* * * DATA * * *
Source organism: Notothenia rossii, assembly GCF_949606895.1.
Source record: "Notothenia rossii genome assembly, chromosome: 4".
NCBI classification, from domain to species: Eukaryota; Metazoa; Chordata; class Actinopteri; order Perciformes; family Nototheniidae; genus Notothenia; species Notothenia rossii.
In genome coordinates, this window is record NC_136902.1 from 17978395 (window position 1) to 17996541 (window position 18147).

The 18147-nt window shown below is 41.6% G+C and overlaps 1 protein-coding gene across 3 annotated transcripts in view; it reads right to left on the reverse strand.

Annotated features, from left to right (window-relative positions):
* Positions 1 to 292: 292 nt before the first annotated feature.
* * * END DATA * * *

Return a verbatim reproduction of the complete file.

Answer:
Source organism: Notothenia rossii, assembly GCF_949606895.1.
Source record: "Notothenia rossii genome assembly, chromosome: 4".
NCBI classification, from domain to species: Eukaryota; Metazoa; Chordata; class Actinopteri; order Perciformes; family Nototheniidae; genus Notothenia; species Notothenia rossii.
In genome coordinates, this window is record NC_136902.1 from 17978395 (window position 1) to 17996541 (window position 18147).

The 18147-nt window shown below is 41.6% G+C and overlaps 1 protein-coding gene across 3 annotated transcripts in view; it reads right to left on the reverse strand.

Annotated features, from left to right (window-relative positions):
* Positions 1 to 292: 292 nt before the first annotated feature.